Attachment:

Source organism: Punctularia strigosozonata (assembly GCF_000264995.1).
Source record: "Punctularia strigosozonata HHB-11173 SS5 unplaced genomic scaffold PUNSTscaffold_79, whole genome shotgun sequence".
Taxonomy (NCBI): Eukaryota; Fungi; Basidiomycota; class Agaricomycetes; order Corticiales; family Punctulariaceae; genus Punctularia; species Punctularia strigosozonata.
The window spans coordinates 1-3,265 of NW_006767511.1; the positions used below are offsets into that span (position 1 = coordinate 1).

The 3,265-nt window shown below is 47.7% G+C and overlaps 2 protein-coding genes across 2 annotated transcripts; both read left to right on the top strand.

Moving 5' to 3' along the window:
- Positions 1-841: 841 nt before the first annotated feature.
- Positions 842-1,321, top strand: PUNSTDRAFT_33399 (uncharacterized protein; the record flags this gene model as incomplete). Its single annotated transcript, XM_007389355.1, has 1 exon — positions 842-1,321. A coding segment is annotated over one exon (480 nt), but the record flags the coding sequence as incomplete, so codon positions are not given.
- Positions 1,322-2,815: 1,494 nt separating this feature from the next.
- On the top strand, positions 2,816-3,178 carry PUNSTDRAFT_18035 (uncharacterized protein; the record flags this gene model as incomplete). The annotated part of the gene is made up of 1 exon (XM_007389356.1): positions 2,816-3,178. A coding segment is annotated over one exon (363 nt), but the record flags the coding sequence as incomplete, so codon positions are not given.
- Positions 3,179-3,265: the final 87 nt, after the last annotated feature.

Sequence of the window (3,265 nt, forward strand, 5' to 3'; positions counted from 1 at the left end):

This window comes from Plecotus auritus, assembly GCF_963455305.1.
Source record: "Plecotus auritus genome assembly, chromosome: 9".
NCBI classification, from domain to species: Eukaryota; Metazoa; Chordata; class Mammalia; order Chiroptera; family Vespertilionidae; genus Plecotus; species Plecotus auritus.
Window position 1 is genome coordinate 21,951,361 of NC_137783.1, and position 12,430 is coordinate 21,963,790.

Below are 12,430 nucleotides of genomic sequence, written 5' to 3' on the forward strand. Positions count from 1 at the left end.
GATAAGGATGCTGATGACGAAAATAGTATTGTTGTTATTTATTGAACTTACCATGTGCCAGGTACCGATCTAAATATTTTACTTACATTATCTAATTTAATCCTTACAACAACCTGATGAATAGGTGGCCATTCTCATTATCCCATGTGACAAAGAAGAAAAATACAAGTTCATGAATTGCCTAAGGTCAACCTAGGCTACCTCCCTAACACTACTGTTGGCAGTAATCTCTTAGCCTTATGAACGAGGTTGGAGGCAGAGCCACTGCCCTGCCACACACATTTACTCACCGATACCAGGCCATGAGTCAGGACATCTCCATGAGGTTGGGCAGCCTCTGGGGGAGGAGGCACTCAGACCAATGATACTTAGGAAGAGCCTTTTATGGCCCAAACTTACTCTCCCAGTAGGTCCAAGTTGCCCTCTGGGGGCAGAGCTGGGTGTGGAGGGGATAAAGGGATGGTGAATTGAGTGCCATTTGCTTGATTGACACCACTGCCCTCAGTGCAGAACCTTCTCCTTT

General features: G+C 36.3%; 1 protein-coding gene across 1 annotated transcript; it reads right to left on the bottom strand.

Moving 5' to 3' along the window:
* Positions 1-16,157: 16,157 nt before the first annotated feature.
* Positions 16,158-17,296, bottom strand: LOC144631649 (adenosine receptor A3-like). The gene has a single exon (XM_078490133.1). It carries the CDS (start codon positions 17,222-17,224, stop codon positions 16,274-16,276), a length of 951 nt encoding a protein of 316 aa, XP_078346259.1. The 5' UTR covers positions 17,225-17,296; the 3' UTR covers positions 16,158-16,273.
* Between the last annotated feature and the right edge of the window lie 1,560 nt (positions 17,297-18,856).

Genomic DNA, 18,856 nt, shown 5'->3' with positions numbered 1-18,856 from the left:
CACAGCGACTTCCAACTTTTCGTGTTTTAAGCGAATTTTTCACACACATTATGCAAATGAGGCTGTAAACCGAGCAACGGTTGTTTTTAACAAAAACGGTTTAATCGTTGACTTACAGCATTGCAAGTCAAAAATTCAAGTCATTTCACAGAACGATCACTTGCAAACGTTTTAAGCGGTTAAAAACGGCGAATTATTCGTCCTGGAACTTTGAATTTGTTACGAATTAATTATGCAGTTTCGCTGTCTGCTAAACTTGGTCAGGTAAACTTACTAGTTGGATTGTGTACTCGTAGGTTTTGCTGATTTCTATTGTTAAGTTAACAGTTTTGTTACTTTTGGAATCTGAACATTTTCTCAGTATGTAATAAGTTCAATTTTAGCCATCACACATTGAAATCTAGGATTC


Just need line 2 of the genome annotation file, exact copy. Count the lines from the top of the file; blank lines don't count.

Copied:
Source record: "Punctularia strigosozonata HHB-11173 SS5 unplaced genomic scaffold PUNSTscaffold_79, whole genome shotgun sequence".